1466035082557

FUN FACT! The first circular color wheel was created by Sir Isaac Newton in 1666. As if the laws of planetary motion and gravity weren’t enough!

1466094968998

Foto: picture-alliance

1466095035989

We begin with a three-part color wheel that shows only pure colors, meaning colors which no amount of mixing will result in. These three colors are of course our primary colors: red, yellow, and blue. All other colors are derived from these three hues.

1466095027770

Next we move on to our secondary colors.These are the colors formed by mixing the primary colors with each other: green, orange, and purple.

1466095133395

You can further break down the color wheel into tertiary colors.These are the colors formed by mixing a primary and secondary color: yellow-orange, red-orange, red-purple, blue-purple, blue-green, and yellow-green.

1466095577744

And of course we divide that wheel based on Color Temperature, with warm color opposite cold.

To create a successful illustration, your color palette or scheme needs to support your big idea. It must work to further your narrative and or concept.  If you have already taken Color and Design, you will have worked with various color schemes.   In the next few posts, and in the remaining weeks of class, you’ll look review color theory in detail, and see how those color schemes can influence narrative. We will also look at how they are applied in both fine art and in contemporary illustration

Drawing by Philippe Buchet, Color by Matt Hollingsworth

The Three Attributes of a Color

To accurately describe a color and differentiate it from another there are 3 attributes to measure.

1466095636630

HUE

When the average person says “color” they are actually mean hue. The hue of a color is its particular light wave energy frequency. Remember, light is waves of energy, and white light is contains all possible colors! Violet is the highest visible light frequency and red is the lowest, which we humans have receptors to see.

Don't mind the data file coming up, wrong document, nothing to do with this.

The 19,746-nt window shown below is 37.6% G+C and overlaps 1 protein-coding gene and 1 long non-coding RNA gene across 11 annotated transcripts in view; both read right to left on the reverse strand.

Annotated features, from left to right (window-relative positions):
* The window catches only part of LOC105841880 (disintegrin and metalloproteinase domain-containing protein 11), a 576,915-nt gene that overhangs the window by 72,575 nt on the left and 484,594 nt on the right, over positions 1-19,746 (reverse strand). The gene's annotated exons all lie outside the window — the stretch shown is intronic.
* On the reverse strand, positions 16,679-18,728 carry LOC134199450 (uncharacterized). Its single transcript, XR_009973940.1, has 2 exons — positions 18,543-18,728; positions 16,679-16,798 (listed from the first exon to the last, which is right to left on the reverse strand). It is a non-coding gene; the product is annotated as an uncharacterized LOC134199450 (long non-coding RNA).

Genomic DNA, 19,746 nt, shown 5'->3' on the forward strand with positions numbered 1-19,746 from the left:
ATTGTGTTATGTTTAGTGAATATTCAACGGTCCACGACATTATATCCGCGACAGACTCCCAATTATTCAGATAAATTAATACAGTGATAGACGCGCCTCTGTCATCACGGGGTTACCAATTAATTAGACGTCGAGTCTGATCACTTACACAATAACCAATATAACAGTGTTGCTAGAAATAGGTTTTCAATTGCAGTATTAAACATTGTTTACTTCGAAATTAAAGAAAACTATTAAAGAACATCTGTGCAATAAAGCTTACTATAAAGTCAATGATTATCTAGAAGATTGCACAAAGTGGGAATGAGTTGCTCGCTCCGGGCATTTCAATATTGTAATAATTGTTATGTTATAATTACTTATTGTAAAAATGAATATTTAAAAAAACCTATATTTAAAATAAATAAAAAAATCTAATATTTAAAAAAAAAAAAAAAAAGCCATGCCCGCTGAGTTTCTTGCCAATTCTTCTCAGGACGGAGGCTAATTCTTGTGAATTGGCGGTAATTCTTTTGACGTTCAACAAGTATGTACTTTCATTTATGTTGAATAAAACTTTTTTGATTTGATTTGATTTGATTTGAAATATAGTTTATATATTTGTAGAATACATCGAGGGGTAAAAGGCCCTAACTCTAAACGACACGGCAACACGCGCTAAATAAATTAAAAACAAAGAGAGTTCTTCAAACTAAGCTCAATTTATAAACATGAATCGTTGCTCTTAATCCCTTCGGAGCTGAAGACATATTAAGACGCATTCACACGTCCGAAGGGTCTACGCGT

In this diagram, note how the blue becomes pink, but all of the colors in between are of equal intensity, as it as it moves from right to left.

SATURATION

Saturation (or chroma as it is sometimes called) means a color’s purity. When people are talking about a color’s intensity they mean its saturation or chroma.

In the diagram, note how the blue becomes less saturated as it as it moves from right to left.

VALUE

As we discussed earlier in the course, colors have values just as shades of gray do. A color’s brightness or darkness, and its nearness to white or black respectively, is the color’s value. Value is independent of hue or saturation and can be seen even in a black-and-white photo.

Tints, Shades, and Tones

Value has is has its own color terminology.

Remember that the value of a color is how light or dark a color is, or how close it is to black.

Tints are when we add white to a pure hue:

1466095651592

Shades are when we add black to a pure hue:

1466095660440

Saturation also has its own color terminology.

We get different tones when we add gray to a pure hue:

1466095671579

Another way to envision this is as the hue itself becomes less saturated, it appears more and more gray.

Munsell’s Color Tree

Talking about color can be very misleading! For example, when you go to a paint store, you can buy a can of Honorable Blue, Flyway, or Wondrous Blue! When we say Flesh Tone, what exactly does that mean? Whose Flesh Tone are we talking about?  It can be very confusing!

1409346652367

Albert Munsell, an artist and professor the Massachusetts College of Art and Design, felt the same way. In 1905 he developed a “rational way to describe color” using numeric notation instead of names to describe color. To assign these numbers he used the three attributes we discussed above: huevalue, and chroma (saturation).

1409346684313

In the diagram above, you can see the traditional color wheel as the center ring, and Munsell’s Color Tree, as it came to be known, growing from the center. The trunk of the tree represents zero to ten in value. The farther we move from its “trunk” represents an increase in chroma, until the hue—represented by the separate “branches”—is at full saturation, farthest away from the center.

1409346719572

Munsell’s Color Tree

« Older posts